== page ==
By Jeannette Holland Austin (profile)
It was General Isaac Gregory, one of the bravest officers who ever drew a sword, who protected the Albemarle region from the British during the American Revolutionary War. Before the long and bloody days began and he proved his worth as a soldier, he commanded a prominent place in the public affairs of his county. His name first appeared in the Colonial Records of North Carolina during 1773 when he was elected sheriff of Pasquotank. Then, in the same year he was appointed one of the trustees of St. Martin's Chapel in Indian Town (Currituck County), a settlement whose citizens were to serve bravely in the war. After the unsuccessful attempt of General Clinton to invade North Carolina in May of 1776, no further effort to place the State under British control was made until 1780. But during the intervening years the Carolina troops had not been idle. Their valor had been proved at Brandywine, Germantown and Stony Point, and during the winter at Valley Forge 1,450 of her soldiers shared with their comrades from the other States the hunger, cold and suffering that was the portion of the army of General George Washington throughout those dreary months. The North Carolina troops aided in the brave but unsuccessful attempt to drive the British from Savannah, 5,000 of her soldiers having been sent to prevent the capture of Charleston; but the patriot forces had been unable to repulse the invaders. Savannah fell, then Charleston, and by the last of May, 1780, both Georgia and South Carolina were in the hands of the enemy, and Cornwallis was threatening to invade North Carolina. Isaac Gregory, who in May of 1779, had been promoted to the office of Brigadier-General of the Edenton District, was ordered to join General Caswell in South Carolina. As soon as he could collect his men, Gregory marched towards the Piedmont section, en route to join the army of General Caswell; and by June he was with the Brigade of General Rutherford at Yadkin's Ford in Rowan. Near this place the Tories had collected, some 800 strong; and Rutherford hoped, with the assistance of General Gregory, to crush them. But to his disappointment, no opportunity emerged because General Bryan, the Tory leader, hearing of the defeat of the Loyalists at Ramseur's Mill a few days before, crossed the Yadkin River and united with General MacArthur, whom Cornwallis had sent on to Anson County. By July 31st, Gregory, with Rutherford and his brigade, joined General Caswell at The Cheraws, just across the South Carolina border. For several weeks there was much suffering among the men on account of the lack of food. Although corn was plentiful, the rivers were so high that the mills could not grind the meal. Meanwhile, the army of Lord Rawdon was stationed near Camden, South Carolina, and General Gates, who had joined Caswell on August 17th after having learned that the British general was daily expecting a supply of food and stores for his men, determined to intercept the convoy and capture the supplies for his own army. In the meantime Cornwallis, unknown to Gates, had joined Lord Rawdon. Gates, ignorant of this reinforcement of the troops of Lord Cornwallis, marched leisurely towards Camden to capture the coveted stores. The result of the historically wasted battle which followed is known only too well. The American militia, panic-stricken at the furious onslaught of the enemy, threw down their arms and fled and General Gates, after a vain attempt to rally his troops, lost courage and abandoned his forces and stores as well. As a result General Gates brought the everlasting disgrace upon his name which is remembered unto this generation. The cowardly conduct of Gates and several of the other officers of the American army, as well as many of the militia in this disastrous battle, was offset by the heroism and courage of others; and among those who won undying fame on that fatal field, was General Gregory. Roger Lamb, a British officer, penned an account of the battle, and speaking of the disgraceful conduct of those officers and men whose flight from the field brought shame upon the American army, said: "In justice to North Carolina, it should be remarked that General Gregory's brigade acquitted themselves well. They formed on the left of the Continentals, and kept the field while they had a cartridge left. Gregory himself was twice wounded by bayonets in bringing off his men, and many in his brigade had only bayonet wounds." Hand to hand with bayonets requires far more courage than to stand at a distance firing a musket. In the midst of the heated battle, the horse of General Gregory was shot out from under him. When Lord Cornwallis saw him fall, he was certain the General Gregory was slain that he wrote the name of Gregory in his official report of the battle, for those American officers killed on the field. Afterwards, Gregory bravely fought many more battles.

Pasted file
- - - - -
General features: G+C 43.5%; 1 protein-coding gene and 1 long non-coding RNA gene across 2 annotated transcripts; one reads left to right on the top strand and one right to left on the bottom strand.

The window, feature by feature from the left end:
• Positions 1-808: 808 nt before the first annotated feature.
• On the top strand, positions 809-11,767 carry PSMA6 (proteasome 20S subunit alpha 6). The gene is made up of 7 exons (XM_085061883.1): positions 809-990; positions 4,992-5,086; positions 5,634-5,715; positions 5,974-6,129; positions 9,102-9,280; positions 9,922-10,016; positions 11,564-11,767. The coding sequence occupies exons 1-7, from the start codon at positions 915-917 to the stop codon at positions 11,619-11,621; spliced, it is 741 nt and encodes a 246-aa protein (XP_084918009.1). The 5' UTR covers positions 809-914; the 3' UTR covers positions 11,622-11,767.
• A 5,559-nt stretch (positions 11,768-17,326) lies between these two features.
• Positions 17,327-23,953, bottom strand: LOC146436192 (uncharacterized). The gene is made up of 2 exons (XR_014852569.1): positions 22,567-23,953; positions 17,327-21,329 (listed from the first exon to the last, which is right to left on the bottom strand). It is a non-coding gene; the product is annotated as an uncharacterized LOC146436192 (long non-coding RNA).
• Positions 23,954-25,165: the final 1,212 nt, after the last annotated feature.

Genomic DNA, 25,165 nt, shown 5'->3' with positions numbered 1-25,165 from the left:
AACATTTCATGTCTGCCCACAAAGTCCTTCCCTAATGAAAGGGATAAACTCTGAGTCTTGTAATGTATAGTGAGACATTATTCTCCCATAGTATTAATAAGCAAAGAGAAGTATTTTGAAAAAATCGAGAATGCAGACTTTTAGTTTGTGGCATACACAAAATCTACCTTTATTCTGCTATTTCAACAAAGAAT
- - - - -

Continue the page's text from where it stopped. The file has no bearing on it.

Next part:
After the war, he represented Camden County in the State Senate from 1778 to 1789. And in 1789 when the Currituck Seminary was established at Indian Town, Isaac Gregory and his friend and brother officer, Colonel Peter Dauge, were appointed on the board of trustees of this school, which for many years was one of the leading educational institutions of the Albemarle section. General Gregory lived at the Ferebee place in Camden County in a large brick house, known then, as now, as Fairfax Hall. Source: In Ancient Albemarle by Catherine Albertson (published by the North Carolina Society Daughters of the Revolution.
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